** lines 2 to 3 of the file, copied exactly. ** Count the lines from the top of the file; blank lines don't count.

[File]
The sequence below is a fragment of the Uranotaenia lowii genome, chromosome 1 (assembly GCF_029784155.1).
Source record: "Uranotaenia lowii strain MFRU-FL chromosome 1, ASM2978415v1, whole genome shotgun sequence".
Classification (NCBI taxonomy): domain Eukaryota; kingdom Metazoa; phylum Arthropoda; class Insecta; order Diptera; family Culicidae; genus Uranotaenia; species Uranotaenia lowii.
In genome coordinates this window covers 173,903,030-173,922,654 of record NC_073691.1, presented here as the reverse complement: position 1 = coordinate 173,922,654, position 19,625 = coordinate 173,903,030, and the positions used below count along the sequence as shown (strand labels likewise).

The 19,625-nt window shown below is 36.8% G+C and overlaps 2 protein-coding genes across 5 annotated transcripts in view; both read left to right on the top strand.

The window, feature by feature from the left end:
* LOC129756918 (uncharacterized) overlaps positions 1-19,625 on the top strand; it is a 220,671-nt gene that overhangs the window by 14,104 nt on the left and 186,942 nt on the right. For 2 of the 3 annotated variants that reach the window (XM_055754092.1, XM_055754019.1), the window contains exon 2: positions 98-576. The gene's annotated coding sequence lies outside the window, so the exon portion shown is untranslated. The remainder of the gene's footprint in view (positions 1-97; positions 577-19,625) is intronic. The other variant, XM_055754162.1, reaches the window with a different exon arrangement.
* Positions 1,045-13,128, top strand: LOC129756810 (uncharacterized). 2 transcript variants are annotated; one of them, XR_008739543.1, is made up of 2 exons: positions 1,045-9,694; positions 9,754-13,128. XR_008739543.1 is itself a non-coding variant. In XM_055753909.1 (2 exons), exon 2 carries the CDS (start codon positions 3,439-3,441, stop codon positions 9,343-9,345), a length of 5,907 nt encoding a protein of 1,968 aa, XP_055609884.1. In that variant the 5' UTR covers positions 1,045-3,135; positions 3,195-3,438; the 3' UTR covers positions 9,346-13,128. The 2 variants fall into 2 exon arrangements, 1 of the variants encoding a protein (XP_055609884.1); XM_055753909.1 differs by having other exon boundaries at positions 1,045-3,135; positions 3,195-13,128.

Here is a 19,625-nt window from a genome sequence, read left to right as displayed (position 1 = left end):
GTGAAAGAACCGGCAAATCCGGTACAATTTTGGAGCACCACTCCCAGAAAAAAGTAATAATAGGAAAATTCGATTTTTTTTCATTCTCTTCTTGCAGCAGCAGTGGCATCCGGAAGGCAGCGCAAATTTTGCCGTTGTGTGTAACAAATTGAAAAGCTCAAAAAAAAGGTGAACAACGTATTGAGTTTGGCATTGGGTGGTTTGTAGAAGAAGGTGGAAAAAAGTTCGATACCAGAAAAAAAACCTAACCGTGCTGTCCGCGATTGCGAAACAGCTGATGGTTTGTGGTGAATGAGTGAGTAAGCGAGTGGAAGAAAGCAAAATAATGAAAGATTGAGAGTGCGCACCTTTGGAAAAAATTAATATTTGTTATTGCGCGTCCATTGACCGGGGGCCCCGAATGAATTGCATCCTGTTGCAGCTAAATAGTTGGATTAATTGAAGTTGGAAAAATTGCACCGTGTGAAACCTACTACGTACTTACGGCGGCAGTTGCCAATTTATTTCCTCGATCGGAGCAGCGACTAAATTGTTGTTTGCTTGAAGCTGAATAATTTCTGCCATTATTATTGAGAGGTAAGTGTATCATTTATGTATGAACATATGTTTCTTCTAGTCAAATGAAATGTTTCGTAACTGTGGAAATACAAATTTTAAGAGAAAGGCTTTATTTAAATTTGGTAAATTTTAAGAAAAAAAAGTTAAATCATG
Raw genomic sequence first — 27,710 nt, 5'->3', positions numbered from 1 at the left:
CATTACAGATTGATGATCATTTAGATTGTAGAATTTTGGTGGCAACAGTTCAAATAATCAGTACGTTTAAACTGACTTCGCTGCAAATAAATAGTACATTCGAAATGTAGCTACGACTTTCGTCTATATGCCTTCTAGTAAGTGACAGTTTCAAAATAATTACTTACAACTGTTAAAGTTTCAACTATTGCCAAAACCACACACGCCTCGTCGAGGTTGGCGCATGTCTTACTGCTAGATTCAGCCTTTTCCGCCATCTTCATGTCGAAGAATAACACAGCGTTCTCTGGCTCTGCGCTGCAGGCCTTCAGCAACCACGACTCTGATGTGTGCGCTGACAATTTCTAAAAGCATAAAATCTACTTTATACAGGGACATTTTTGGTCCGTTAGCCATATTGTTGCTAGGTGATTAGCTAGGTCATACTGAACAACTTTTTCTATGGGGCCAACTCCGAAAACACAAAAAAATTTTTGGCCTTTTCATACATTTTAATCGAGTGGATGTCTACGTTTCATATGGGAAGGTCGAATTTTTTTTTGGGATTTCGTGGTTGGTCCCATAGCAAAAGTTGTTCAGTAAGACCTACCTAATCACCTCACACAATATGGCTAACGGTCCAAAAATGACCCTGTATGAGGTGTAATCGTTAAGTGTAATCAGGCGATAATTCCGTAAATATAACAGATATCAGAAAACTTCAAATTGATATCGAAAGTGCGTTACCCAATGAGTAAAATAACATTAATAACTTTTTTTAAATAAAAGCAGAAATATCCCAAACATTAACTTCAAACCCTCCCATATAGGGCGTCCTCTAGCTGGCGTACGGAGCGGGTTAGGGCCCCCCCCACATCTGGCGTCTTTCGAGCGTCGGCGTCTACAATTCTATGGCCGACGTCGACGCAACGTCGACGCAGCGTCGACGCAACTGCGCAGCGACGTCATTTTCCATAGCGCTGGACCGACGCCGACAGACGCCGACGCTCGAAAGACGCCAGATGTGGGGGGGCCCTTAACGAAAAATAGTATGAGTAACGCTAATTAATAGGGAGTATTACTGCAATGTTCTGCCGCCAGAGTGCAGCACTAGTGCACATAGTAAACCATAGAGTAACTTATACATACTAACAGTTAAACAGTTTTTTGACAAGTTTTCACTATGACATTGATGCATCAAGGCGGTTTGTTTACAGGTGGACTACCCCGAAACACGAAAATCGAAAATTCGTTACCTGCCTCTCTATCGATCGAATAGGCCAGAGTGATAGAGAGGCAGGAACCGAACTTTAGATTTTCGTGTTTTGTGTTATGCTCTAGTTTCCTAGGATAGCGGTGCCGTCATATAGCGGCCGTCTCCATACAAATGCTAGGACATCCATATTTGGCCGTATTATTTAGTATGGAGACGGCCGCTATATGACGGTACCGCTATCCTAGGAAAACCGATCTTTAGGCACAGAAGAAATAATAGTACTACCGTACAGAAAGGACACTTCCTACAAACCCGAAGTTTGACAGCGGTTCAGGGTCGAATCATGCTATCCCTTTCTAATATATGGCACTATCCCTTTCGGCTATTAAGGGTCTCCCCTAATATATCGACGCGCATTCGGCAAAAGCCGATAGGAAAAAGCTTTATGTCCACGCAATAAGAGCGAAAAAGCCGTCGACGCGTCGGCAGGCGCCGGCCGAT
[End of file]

Source record: "Uranotaenia lowii strain MFRU-FL chromosome 1, ASM2978415v1, whole genome shotgun sequence".
Classification (NCBI taxonomy): domain Eukaryota; kingdom Metazoa; phylum Arthropoda; class Insecta; order Diptera; family Culicidae; genus Uranotaenia; species Uranotaenia lowii.